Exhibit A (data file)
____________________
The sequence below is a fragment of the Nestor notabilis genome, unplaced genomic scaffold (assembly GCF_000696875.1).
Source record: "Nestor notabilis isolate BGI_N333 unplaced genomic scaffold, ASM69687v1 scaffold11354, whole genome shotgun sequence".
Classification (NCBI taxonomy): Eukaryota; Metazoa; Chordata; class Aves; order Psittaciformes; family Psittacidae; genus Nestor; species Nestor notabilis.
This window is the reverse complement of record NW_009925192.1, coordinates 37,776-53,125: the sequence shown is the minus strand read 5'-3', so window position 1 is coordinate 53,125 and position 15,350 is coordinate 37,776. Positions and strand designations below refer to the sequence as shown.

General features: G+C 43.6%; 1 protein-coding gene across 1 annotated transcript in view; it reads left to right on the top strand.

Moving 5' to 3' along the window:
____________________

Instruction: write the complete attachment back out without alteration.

The sequence below is a fragment of the Nestor notabilis genome, unplaced genomic scaffold (assembly GCF_000696875.1).
Source record: "Nestor notabilis isolate BGI_N333 unplaced genomic scaffold, ASM69687v1 scaffold11354, whole genome shotgun sequence".
Classification (NCBI taxonomy): Eukaryota; Metazoa; Chordata; class Aves; order Psittaciformes; family Psittacidae; genus Nestor; species Nestor notabilis.
This window is the reverse complement of record NW_009925192.1, coordinates 37,776-53,125: the sequence shown is the minus strand read 5'-3', so window position 1 is coordinate 53,125 and position 15,350 is coordinate 37,776. Positions and strand designations below refer to the sequence as shown.

General features: G+C 43.6%; 1 protein-coding gene across 1 annotated transcript in view; it reads left to right on the top strand.

Moving 5' to 3' along the window: